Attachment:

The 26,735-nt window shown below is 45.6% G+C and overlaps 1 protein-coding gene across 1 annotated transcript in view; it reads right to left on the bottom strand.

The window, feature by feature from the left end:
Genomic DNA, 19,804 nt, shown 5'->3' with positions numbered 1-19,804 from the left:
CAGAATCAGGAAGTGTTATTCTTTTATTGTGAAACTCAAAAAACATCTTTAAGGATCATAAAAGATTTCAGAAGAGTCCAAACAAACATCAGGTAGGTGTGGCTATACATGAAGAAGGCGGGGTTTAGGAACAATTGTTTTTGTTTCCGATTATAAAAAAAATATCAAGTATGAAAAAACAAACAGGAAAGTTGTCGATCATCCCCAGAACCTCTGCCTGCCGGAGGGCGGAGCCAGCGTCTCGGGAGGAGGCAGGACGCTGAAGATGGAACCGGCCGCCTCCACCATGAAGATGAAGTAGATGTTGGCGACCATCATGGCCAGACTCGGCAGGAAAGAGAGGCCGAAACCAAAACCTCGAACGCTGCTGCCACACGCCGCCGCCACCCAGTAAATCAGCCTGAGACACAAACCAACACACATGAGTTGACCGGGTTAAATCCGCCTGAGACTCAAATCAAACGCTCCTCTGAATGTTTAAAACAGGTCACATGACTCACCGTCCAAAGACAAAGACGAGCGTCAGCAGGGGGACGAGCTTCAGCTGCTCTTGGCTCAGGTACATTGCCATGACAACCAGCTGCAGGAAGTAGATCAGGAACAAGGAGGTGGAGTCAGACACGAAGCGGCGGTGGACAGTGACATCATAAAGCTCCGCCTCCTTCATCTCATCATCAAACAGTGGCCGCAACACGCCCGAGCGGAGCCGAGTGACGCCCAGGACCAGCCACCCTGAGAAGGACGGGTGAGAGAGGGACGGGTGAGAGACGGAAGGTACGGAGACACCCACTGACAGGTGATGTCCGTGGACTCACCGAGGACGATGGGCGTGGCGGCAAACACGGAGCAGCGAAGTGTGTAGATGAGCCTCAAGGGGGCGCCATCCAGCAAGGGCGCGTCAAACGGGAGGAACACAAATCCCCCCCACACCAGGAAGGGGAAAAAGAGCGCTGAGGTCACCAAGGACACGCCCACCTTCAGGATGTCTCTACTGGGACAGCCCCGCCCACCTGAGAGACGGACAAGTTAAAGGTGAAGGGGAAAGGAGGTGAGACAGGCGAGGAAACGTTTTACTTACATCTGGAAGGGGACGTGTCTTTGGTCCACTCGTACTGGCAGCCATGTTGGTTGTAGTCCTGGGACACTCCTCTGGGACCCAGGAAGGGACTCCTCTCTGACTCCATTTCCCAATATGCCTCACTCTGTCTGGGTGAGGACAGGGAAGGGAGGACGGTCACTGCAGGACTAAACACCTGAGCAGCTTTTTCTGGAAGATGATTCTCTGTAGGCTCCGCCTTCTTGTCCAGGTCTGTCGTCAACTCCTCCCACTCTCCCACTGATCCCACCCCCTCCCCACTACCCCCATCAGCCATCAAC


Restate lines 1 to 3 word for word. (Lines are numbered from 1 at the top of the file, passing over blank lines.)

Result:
The 26,735-nt window shown below is 45.6% G+C and overlaps 1 protein-coding gene across 1 annotated transcript in view; it reads right to left on the bottom strand.

The window, feature by feature from the left end:
Genomic DNA, 19,804 nt, shown 5'->3' with positions numbered 1-19,804 from the left: